The Agrarian Society Card Game

I sometimes model life in a poor agrarian society with a deck of cards. I divide students into “peasant households” – one, two, or more students, but each household functions as a single decision-making unit. Each household receives the same number of playing cards, which are dealt face down.

I then explain the structure of the game and write the rules on the board. Each household begins with two adults and three hectares of land. Each hectare can produce two bags of rice each year, but it requires the labor of either one adult or two children. An adult can farm only one hectare per year while a child can only farm half a hectare. Each adult in the household must consume two bags of rice per year to survive; a child must consume half a bag of rice each year. If an adult or child does not get enough rice for the year, that individual dies and no longer supplies labor to the household. Uneaten rice can be saved for consumption in a future year or distributed to other households.

Each household is free to engage in any transaction with another household as long as it falls within the parameters set by the instructor. Typically households will rent out surplus land and labor or sell land in exchange for rice.

At the beginning of each year, all households flip over a card. An ace through a five indicates that nothing happens. A five through ten means that a child is born (for the purposes of the game, that child can immediately be put to work). A jack or a queen indicates a child has died. A king means an adult in the household has died. Households then calculate how best to use their resources.

Due to the cost-benefit relationships in the game, households have to devise strategies for survival. Some households merrily sell excess rice and acquire land, which they then rent out to other households that fall into debt and despair. Occasionally households pool their resources. More often than not a household asks “if we eat a child, how many bags of rice is that?”

The game can be used to demonstrate a wide variety of concepts, such moral economy, rational choice, locus of control, and path dependence. Sometimes I alter a rule (for example, each household begins with two adults and two children) and have the class play a second time, and then we discuss how the change affected the play and outcome of the game.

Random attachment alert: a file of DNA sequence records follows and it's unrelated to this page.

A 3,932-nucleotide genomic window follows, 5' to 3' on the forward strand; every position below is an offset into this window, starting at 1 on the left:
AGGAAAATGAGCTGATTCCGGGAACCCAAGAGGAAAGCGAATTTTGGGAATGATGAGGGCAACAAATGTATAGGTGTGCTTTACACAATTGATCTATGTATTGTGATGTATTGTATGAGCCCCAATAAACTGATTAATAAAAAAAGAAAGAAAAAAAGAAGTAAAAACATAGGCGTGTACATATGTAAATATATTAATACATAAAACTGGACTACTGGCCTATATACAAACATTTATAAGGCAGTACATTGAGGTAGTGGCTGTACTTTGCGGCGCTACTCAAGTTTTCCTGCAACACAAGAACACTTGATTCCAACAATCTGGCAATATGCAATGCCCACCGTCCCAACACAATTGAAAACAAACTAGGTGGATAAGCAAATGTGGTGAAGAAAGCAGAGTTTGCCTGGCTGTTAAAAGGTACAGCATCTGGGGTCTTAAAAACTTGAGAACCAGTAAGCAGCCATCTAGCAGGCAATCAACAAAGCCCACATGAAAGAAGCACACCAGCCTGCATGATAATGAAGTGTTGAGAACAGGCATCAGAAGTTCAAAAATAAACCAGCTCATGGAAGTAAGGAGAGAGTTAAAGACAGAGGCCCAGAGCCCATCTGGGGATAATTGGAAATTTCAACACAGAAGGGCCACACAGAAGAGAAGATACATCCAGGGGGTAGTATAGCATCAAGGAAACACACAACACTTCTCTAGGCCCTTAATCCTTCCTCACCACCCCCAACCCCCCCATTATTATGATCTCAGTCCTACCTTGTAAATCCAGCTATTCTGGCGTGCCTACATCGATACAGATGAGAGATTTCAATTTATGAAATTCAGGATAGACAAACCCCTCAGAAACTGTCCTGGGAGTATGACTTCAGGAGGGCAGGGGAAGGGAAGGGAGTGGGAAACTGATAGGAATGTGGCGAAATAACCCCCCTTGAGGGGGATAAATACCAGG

Doing nothing

One of the simplest games to organise (if not play) is one taught to me by David Jaques, a man of great experience (and greater nerves).  It just involves clearing the teaching room – pushing chairs and tables to one side – then sitting yourself in a corner and waiting for the students to arrive. And then… well, that’s pretty much it.  Once the students arrive, you do not talk, move or engage with them at all. You just leave them to their own devices: whatever happens, happens.

Why would you want to do this? The game is an excellent opportunity to drive reflection on the role of power in its various forms.  Typically, the students don’t know what’s going on: they look for purpose and structure and generate it (arguably akin to Engelbart’s Mother of All Demos).  I find it a very useful corrective to the usual problematisation of power that we find in political science and IR – too often we focus on what happens when there is too much power, rather than talking about the necessity of at least some.

This shouldn’t distract you from the difficulty of playing this: it took me three years to dare to try it, for the simple reason that it is so unbounded.  Indeed, the first time, I felt it necessary to pre-warn the students it would last for 30 minutes, for fear that they would just head to the nearest bar.  They didn’t, but instead set out the tables and chairs again, then tried to get me to engage with them and riffled through my paperwork.  They also started to have discussions about why they might be doing this and what they could learn from it.

In the end, this is a game that leads where it leads and everyone explore a very novel environment. So try doing nothing sometime.